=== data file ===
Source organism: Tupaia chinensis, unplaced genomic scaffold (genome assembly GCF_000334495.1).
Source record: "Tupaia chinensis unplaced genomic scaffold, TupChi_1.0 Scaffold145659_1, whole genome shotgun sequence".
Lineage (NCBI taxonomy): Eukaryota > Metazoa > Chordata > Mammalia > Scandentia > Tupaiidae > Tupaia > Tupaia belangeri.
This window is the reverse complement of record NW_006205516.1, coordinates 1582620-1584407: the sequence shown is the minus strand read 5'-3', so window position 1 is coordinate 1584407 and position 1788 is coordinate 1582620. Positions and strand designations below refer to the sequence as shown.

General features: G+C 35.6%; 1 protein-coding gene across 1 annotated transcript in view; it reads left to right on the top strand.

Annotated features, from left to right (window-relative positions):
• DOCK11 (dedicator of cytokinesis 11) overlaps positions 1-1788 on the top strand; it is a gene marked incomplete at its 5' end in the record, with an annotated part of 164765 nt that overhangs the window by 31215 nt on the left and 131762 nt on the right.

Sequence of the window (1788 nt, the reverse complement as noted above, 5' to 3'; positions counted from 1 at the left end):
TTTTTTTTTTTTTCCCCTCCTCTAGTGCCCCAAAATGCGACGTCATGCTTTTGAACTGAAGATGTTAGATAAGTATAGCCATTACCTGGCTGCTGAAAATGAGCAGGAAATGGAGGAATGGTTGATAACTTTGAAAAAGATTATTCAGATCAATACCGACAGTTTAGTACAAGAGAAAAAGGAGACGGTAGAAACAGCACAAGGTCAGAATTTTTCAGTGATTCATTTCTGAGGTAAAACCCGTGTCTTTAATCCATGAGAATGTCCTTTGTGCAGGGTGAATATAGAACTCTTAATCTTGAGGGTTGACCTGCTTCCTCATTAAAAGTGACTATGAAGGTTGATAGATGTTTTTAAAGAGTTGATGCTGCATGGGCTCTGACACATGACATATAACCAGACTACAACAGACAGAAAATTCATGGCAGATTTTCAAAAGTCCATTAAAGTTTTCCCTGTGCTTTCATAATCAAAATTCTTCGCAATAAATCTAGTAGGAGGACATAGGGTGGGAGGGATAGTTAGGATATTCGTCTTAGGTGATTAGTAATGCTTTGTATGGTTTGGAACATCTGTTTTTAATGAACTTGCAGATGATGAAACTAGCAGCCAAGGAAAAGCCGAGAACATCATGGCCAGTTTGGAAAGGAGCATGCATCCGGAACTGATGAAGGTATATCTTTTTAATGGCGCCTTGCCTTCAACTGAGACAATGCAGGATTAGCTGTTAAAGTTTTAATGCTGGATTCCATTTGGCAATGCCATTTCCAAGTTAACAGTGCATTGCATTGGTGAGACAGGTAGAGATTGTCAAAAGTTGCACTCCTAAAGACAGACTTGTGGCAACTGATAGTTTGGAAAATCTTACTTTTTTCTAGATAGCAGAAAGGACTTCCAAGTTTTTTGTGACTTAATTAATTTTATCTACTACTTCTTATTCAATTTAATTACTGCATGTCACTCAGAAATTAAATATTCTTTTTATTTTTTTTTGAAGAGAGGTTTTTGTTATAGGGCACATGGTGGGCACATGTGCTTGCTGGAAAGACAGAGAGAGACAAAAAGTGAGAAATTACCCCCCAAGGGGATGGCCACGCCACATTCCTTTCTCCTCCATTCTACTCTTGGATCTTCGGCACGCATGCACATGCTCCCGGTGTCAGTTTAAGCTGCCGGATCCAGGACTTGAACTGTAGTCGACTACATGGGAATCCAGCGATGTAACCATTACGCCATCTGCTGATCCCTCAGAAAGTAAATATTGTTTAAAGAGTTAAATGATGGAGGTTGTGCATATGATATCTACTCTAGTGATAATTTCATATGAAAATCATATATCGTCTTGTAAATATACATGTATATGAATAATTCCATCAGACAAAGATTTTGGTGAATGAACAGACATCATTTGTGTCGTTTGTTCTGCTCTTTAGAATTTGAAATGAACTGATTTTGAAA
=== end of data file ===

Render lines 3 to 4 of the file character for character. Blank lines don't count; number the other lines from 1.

Lineage (NCBI taxonomy): Eukaryota > Metazoa > Chordata > Mammalia > Scandentia > Tupaiidae > Tupaia > Tupaia belangeri.
This window is the reverse complement of record NW_006205516.1, coordinates 1582620-1584407: the sequence shown is the minus strand read 5'-3', so window position 1 is coordinate 1584407 and position 1788 is coordinate 1582620. Positions and strand designations below refer to the sequence as shown.